There are various spellings of this family name including Byer, Beyer, Bayer, Boyer, Bowyer, etc. The earliest ancestor we have been able to find to date, is Henry Boyer who was born about 1724 in Alsace-Lorraine, France and died in 1790 in Frederick County, Maryland. He apprently brought his family to America about the time of the American Revolution. His son Peter, my ancestor moved to Muskingum County, Ohio where he later died and was buried. Our descendents all resided in the Licking and Muskingum County areas of Ohio.
The region of Alsace-Lorraine is located in Northeastern France. It consists of the three French Departments of Haut-Rhin and Bas-Rhin (in Alsace) and Moselle (in Lorraine). On the North, it is bordered by Belgium, Luxemburg, and Germany; on the East, across the Rhine River, by Germany; on the South by the Jura Mountains of Switzerland; and on the West by other Departments of France. The total area of the region is only 5,607 Square Miles. Alsace occupies a plain stretching from the Vosges Mountains to the Rhine River. It is mostly agricultural. Petroleum and Potash are the leading minerals. Lorraine, which adjoins Alsace on the Northwest, contains mountains, plains, and plateau areas. Its deposits of Iron Ore are among the richest in the world, and its Iron and Steel industries are among the most important in Europe.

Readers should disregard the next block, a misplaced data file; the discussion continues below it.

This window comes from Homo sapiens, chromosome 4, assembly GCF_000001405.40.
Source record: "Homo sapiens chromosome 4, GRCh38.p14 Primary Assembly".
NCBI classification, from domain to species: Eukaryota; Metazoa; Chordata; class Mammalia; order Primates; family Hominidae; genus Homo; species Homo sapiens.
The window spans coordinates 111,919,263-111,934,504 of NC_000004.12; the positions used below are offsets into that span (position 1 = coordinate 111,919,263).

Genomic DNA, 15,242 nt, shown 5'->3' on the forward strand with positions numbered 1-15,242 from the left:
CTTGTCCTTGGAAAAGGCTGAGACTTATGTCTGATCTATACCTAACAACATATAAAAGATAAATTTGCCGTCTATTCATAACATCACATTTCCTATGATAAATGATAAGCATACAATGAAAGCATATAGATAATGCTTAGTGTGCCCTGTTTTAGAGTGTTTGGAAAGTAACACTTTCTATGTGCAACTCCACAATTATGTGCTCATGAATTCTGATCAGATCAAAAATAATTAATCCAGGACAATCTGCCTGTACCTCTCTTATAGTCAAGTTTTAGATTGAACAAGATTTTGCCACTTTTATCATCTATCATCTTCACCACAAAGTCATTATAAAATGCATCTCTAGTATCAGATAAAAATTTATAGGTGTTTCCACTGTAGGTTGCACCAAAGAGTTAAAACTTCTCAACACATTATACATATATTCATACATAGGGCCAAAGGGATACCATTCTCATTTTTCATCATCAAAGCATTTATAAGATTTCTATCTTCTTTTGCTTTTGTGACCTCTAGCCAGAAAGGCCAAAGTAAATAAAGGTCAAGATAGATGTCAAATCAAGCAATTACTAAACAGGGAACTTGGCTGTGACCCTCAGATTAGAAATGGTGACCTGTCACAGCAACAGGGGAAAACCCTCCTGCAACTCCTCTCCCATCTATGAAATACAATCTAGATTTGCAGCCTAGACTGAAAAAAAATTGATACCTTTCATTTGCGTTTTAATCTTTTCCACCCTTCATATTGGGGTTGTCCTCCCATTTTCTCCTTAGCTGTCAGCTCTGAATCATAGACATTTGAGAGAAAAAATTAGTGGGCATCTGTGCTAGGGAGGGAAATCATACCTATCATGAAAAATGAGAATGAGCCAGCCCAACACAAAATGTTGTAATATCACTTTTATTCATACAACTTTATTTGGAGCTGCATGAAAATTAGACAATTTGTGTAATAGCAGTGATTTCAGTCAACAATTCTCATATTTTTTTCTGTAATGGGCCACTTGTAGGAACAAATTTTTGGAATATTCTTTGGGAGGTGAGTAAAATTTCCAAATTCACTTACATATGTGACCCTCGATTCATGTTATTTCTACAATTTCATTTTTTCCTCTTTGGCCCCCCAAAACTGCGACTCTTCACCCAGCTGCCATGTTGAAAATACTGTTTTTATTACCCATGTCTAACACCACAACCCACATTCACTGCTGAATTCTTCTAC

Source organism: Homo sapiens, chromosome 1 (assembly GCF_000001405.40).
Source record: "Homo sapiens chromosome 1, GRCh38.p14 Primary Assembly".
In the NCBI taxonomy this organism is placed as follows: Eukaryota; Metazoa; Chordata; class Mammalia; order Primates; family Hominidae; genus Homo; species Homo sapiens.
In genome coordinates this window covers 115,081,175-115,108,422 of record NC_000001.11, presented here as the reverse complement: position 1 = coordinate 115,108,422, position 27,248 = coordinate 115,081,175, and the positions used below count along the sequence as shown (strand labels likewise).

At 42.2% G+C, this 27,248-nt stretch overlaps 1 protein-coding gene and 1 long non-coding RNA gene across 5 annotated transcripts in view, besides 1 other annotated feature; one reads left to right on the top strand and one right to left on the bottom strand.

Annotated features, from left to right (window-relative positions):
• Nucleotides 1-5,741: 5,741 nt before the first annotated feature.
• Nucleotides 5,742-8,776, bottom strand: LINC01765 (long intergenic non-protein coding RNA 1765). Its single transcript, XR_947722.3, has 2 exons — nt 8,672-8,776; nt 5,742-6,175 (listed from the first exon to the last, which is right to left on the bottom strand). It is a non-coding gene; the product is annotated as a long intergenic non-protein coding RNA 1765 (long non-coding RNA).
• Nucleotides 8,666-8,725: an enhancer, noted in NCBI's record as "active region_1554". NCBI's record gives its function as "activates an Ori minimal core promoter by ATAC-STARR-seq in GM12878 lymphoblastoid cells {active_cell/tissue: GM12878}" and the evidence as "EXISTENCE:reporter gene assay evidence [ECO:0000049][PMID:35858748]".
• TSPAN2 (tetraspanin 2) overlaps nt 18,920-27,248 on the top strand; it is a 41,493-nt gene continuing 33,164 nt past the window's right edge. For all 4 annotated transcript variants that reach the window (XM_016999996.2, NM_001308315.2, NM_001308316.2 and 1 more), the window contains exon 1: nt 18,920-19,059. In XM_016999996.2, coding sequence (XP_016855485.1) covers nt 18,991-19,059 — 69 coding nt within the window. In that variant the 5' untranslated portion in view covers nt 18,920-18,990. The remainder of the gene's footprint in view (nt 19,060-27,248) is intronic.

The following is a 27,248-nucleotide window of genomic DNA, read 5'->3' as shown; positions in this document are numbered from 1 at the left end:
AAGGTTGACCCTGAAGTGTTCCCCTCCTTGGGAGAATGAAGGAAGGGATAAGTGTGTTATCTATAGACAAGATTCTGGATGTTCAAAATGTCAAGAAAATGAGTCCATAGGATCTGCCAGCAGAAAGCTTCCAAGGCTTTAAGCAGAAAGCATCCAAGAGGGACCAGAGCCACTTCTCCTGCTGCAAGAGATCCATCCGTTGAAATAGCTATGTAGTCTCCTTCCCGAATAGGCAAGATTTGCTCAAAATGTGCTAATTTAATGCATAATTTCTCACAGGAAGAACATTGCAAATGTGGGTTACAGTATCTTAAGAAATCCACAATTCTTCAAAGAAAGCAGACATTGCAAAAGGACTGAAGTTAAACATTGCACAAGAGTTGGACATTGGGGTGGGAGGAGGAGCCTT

The people of Alsace-Lorraine are of mixed German and French descent. They speak a German dialect called Alsatian. Most of the people speak French as a second language and the rest speak German. Over 80 percent of the population is Roman Catholic. (A study of the persecution of the French Huguenots is recommended)
Both regions were part of the Holy Roman Empire in medieval times. Near the end of the 13th century, Lorraine came under French influence during the reign of Henry II. The rest of the area was governed by its own Dukes until the 18th century. In 1766, France gained control of Lorraine.
Alsace remained a part of the Holy Roman Empire until the 17th century, although some cities were independent. The remainder came under french rule by 1697.
In 1871, follwing the Franco-Prussian War, Germany annexed the region at which time it was given its present name. France regained control at the end of world War I with the Treaty of Versailles. Germany again took over in 1940. France regained control after World War II.